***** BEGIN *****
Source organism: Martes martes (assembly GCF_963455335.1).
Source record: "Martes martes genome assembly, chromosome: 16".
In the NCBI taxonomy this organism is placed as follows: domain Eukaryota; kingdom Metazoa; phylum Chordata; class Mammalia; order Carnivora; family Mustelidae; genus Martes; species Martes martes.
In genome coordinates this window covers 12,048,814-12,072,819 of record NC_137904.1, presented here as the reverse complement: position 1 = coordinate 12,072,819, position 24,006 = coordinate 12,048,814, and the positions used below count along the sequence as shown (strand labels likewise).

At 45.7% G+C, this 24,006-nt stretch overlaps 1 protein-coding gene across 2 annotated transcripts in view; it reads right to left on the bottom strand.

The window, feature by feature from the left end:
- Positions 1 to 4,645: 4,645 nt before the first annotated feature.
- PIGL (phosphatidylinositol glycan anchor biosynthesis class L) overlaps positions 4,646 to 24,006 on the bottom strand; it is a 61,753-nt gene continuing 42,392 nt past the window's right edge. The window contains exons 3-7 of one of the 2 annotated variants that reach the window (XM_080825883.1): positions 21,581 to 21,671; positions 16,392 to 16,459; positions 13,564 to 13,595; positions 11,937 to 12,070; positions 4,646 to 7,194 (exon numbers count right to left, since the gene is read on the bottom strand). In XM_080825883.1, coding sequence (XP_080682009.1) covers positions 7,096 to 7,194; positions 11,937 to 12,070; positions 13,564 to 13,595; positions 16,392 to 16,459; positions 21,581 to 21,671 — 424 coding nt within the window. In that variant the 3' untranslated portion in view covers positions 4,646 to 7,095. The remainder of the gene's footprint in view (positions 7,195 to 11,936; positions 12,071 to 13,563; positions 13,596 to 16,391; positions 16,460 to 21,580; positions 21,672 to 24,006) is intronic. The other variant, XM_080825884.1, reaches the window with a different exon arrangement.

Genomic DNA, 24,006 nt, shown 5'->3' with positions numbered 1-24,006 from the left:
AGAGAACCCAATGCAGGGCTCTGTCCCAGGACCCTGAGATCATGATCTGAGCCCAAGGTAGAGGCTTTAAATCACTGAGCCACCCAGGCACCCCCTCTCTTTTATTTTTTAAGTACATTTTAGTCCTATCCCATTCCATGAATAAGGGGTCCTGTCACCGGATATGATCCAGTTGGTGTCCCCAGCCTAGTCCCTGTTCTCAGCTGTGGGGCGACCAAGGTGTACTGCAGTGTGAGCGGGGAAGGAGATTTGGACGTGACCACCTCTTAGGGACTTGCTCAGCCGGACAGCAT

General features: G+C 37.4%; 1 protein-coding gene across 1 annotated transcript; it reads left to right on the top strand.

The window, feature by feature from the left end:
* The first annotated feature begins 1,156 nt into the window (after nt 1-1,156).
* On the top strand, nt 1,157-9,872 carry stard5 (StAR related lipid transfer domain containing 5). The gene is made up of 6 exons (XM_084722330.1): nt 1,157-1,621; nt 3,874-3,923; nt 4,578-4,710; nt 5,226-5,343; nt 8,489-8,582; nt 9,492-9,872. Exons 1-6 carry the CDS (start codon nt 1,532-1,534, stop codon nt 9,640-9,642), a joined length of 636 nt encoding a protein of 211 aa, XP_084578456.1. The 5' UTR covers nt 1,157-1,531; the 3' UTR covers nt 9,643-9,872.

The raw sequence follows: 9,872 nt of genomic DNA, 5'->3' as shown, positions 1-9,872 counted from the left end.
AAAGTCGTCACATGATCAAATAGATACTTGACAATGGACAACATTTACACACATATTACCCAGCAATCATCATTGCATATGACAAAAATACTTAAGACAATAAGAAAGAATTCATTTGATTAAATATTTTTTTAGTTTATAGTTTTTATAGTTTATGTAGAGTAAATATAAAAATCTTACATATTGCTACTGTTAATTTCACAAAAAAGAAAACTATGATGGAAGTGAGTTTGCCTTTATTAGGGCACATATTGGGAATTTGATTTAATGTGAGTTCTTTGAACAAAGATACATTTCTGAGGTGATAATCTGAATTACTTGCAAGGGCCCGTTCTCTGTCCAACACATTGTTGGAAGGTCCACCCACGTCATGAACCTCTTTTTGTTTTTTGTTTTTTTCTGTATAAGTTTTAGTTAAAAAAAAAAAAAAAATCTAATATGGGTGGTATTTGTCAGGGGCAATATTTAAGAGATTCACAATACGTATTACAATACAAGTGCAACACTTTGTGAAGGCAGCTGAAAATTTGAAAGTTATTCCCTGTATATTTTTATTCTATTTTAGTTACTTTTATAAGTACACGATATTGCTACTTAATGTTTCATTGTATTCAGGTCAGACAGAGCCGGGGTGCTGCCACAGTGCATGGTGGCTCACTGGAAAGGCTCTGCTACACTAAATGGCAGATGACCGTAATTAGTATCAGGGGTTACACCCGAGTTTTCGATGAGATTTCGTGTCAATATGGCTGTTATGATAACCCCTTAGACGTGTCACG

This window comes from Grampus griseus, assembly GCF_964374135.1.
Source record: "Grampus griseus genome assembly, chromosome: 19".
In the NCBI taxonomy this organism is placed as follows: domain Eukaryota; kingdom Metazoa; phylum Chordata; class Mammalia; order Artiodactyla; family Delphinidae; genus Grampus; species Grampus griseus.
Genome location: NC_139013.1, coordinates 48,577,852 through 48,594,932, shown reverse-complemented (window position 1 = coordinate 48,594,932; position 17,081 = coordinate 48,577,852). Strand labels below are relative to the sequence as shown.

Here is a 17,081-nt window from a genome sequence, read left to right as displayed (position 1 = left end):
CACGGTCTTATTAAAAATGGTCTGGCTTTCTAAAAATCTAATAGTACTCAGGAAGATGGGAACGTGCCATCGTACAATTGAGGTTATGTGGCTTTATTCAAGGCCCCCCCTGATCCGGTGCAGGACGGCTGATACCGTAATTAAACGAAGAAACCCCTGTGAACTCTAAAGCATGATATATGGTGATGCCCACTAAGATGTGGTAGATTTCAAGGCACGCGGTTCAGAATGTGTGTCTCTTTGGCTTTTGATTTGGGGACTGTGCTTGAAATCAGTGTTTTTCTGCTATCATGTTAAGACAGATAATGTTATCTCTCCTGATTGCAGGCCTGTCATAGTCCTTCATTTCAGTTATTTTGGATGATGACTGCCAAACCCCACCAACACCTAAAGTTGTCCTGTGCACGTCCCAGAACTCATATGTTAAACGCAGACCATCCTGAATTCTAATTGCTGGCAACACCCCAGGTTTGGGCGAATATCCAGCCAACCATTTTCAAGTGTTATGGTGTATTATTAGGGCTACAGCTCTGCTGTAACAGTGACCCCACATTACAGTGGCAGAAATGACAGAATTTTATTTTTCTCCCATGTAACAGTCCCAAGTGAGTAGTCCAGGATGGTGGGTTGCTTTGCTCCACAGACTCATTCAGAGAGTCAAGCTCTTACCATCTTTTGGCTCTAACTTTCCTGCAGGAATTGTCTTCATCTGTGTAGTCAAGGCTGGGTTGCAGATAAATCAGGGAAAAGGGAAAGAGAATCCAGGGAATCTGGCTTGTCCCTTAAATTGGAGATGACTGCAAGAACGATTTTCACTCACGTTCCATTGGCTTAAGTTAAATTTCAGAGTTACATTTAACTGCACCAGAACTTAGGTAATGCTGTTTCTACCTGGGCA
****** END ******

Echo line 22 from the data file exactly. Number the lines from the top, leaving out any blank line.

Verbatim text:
CACGGTCTTATTAAAAATGGTCTGGCTTTCTAAAAATCTAATAGTACTCAGGAAGATGGGAACGTGCCATCGTACAATTGAGGTTATGTGGCTTTATTCAAGGCCCCCCCTGATCCGGTGCAGGACGGCTGATACCGTAATTAAACGAAGAAACCCCTGTGAACTCTAAAGCATGATATATGGTGATGCCCACTAAGATGTGGTAGATTTCAAGGCACGCGGTTCAGAATGTGTGTCTCTTTGGCTTTTGATTTGGGGACTGTGCTTGAAATCAGTGTTTTTCTGCTATCATGTTAAGACAGATAATGTTATCTCTCCTGATTGCAGGCCTGTCATAGTCCTTCATTTCAGTTATTTTGGATGATGACTGCCAAACCCCACCAACACCTAAAGTTGTCCTGTGCACGTCCCAGAACTCATATGTTAAACGCAGACCATCCTGAATTCTAATTGCTGGCAACACCCCAGGTTTGGGCGAATATCCAGCCAACCATTTTCAAGTGTTATGGTGTATTATTAGGGCTACAGCTCTGCTGTAACAGTGACCCCACATTACAGTGGCAGAAATGACAGAATTTTATTTTTCTCCCATGTAACAGTCCCAAGTGAGTAGTCCAGGATGGTGGGTTGCTTTGCTCCACAGACTCATTCAGAGAGTCAAGCTCTTACCATCTTTTGGCTCTAACTTTCCTGCAGGAATTGTCTTCATCTGTGTAGTCAAGGCTGGGTTGCAGATAAATCAGGGAAAAGGGAAAGAGAATCCAGGGAATCTGGCTTGTCCCTTAAATTGGAGATGACTGCAAGAACGATTTTCACTCACGTTCCATTGGCTTAAGTTAAATTTCAGAGTTACATTTAACTGCACCAGAACTTAGGTAATGCTGTTTCTACCTGGGCA